So, how can a loved one be supportive, without doing it in a negative way? Miami-based psychiatrist and wellness expert Gabriela Cora says, “If you are constantly – and negatively – trying to push someone to do something by saying ‘you should go to the gym’ or ‘stop eating so much’ then the other person is going to feel awful and ignore you in self-defense. “On the other hand, if you nag but associate it with a positive result, this could make a difference.”
Psychotherapist Tina Tessina of Long Beach, California suggests taking the weight loss issue off the table, and instead focus on health, longevity and fun. She says, “If you cook healthy food, invite your partner to take walks with you and generally live a healthier lifestyle, that’s the best way to influence your partner.” And, it’s also important to practice what you preach. “You can nag all you want but if you sit on the couch all day and eat junk food, nobody will take you seriously,” says Shelton Masse, a fitness trainer from Chicago……. www.philly.com
A new meta-analysis suggests that a serving or two of spinach or lettuce a day may help keep type 2 Diabetes away. Patrice Carter, a PhD candidate at the University of Leicester in England and colleagues looked at 3,446 previously published studies. Four of the studies specifically examined intake of green leafy vegetables – a trend was seen toward reduced diabetes risk. The researchers standardized the definition of a serving as 106 grams, or 3.73 ounces. In defining green leafy vegetables, the studies included kale, lettuce, and spinach. Carter also mentioned broccoli, cabbage, brussels sprouts, cauliflower, and herbs including parsley, dill and fennel as green vegetables. Green leafy vegetables in particular, and fruit and vegetables in general may help prevent chronic disease because of their antioxidant content. The researchers added that “green leafy vegetables also contain polyphenols, which are known for their antioxidant properties.”
In an accompanying editorial, Jim Mann, PhD, of the University of Otago in New Zealand and Dag-finn Aune, BSc. of Imperial College in London emphasized the importance of diet: “Although some studies have shown associations between individual vegetables and fruits and coronary heart disease, stroke and some cancers… most current recommendations focus on food groups as a whole rather than magic bullets. And, they added, “The findings are also a useful reminder to clinicians that giving dietary advice may be just as beneficial, if not more so, than prescribing drugs to patients at risk of chronic disease.” www.tuftshealthletter.com 5/14/13
While study results have been conflicting for decades, a large study that has looked at thousands of Americans born between 1885 and 1980 reveals that well-being increases with age. However, overall happiness can be dependent on when a person is born.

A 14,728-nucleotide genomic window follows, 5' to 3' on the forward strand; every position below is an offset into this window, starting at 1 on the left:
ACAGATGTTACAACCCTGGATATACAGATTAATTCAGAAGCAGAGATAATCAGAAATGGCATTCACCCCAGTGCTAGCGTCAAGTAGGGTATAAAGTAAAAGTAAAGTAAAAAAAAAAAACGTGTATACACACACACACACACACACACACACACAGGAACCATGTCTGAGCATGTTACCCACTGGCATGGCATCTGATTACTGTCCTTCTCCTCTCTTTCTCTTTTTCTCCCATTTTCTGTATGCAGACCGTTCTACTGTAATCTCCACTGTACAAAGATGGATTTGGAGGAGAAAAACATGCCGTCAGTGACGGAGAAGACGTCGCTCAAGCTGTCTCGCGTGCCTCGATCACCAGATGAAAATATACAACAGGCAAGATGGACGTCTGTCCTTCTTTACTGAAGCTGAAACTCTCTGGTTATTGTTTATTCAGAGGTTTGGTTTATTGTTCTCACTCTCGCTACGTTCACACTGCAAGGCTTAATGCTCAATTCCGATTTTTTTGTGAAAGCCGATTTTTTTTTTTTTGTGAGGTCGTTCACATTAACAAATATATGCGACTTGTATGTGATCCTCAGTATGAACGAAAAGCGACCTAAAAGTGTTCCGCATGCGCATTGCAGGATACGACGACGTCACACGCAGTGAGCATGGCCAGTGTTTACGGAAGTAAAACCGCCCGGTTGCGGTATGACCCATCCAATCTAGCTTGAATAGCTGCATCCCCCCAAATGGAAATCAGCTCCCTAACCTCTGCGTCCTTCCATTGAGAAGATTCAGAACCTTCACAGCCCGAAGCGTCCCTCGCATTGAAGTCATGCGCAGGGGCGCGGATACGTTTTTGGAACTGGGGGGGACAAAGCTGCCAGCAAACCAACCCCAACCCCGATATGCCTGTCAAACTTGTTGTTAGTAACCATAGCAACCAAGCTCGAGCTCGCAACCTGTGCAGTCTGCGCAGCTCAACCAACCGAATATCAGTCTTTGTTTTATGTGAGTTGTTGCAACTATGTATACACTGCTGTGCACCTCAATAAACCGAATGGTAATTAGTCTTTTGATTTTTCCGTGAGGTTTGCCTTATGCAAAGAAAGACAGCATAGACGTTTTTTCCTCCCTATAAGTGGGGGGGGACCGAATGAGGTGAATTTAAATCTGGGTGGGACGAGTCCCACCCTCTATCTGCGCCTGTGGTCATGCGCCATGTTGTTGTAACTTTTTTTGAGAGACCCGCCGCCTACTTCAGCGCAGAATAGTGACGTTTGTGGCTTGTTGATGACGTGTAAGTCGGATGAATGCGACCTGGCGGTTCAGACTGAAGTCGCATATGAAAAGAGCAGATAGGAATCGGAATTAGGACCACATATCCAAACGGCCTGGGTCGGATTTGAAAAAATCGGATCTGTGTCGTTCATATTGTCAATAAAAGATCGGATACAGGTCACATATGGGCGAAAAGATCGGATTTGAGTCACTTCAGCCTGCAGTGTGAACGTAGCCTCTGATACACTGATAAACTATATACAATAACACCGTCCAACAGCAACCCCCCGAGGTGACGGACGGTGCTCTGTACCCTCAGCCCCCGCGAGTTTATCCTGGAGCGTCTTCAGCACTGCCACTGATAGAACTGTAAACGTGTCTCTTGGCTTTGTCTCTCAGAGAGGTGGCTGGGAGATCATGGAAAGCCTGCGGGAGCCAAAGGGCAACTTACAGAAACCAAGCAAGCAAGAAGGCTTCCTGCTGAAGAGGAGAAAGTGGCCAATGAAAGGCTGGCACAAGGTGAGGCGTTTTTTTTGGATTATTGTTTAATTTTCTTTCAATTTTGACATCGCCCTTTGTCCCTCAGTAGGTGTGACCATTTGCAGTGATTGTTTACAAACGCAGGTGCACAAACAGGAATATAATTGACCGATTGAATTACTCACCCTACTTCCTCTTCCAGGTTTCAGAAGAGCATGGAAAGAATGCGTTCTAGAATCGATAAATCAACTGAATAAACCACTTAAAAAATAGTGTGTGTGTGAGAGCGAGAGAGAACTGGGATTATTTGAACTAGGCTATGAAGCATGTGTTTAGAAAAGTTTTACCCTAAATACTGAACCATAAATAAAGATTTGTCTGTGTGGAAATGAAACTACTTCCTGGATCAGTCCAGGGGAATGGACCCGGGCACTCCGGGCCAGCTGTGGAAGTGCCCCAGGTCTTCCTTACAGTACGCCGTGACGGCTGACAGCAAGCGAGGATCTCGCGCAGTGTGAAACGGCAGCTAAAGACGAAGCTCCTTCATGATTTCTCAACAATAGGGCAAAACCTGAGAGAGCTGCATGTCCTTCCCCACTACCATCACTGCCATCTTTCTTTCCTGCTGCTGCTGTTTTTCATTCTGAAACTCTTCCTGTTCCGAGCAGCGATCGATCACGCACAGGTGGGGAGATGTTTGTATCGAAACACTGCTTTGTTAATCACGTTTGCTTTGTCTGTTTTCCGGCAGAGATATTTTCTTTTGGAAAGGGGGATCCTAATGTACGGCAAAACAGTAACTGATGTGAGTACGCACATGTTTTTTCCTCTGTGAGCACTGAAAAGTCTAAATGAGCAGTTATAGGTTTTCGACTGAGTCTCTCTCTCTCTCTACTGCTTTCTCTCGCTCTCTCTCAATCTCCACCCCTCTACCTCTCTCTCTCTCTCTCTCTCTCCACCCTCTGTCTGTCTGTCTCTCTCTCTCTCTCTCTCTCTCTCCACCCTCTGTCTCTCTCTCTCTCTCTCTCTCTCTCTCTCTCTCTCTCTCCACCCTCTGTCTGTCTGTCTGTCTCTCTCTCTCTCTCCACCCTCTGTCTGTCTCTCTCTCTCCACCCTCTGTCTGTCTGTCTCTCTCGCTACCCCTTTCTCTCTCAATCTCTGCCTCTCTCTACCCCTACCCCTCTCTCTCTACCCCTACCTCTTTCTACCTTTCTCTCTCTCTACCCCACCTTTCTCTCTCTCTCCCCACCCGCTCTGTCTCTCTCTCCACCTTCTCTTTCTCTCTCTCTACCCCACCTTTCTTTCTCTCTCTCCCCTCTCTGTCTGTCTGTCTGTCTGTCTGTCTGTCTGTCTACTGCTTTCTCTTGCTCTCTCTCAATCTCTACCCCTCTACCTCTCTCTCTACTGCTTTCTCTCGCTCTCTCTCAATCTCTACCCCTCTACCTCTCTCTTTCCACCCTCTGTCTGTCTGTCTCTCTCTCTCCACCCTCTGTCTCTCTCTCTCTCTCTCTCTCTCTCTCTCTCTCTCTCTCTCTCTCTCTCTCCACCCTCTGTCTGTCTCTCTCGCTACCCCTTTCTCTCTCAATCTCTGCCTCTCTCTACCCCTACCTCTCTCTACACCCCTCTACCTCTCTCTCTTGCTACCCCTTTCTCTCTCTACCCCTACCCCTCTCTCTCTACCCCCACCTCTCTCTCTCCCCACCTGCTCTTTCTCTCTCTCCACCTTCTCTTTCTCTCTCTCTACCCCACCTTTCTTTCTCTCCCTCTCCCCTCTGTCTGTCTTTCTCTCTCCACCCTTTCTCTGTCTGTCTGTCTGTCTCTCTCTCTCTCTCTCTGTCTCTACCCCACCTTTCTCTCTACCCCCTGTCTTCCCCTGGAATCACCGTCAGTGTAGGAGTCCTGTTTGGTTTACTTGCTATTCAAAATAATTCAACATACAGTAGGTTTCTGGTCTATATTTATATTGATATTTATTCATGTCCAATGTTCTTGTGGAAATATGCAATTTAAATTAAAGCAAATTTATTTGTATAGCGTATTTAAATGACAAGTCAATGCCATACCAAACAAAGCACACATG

Past studies have compared older adults with middle aged and young adults, and have sometimes found that older adults are not as happy. This study, published in Psychological Science, however, looked specifically at the age and different life experiences of the participants. The researchers found that well-being increases over everyone’s lifetime. Though people who have lived through severe hardship, like the Great Depression may begin life less happy than those who have not been through such difficult times, it does not have to have a long-term negative effect. These findings may help to explain why past studies have found contradictory results – that tough times can influence a generation’s happiness for the rest of their lives. Nevertheless, the new study found that well-being increases over everyone’s lifetime, even for those who experience adversity early on. The good news is that we can look forward to feeling more content as we get older…… Scientific American Mind May/June 2013
“The Migraine Girl” frequently posts blogs at migraine.com. Here is a recent post of her’s, describing the frustration of seeing her daily routine scrapped due to a migraine…
Despite my nature (which dictates that I live messily and spontaneously and hope others can fly by the seats of their pants as well), I am trying to become someone who plans ahead. I know: gasp. I’ve blogged before about what a procrastinator I am, and I know that putting things off until the last minute isn’t a good idea for anyone, let alone for someone who could get waylaid by migraine at any moment.
But I’m encountering a whole new set of issues as I try to establish a more solid work routine at home and at my business. I have a virtual meeting with my events coordinator each week. I have a set payroll schedule. I have publishers I have to pay by certain dates. I have documents to file by particular deadlines. In my home office, I try to set up calendar alerts and plans to make sure I have a good idea of the weeks and months ahead. I set up calendar alerts and reminders so I can spread my work out among different dates.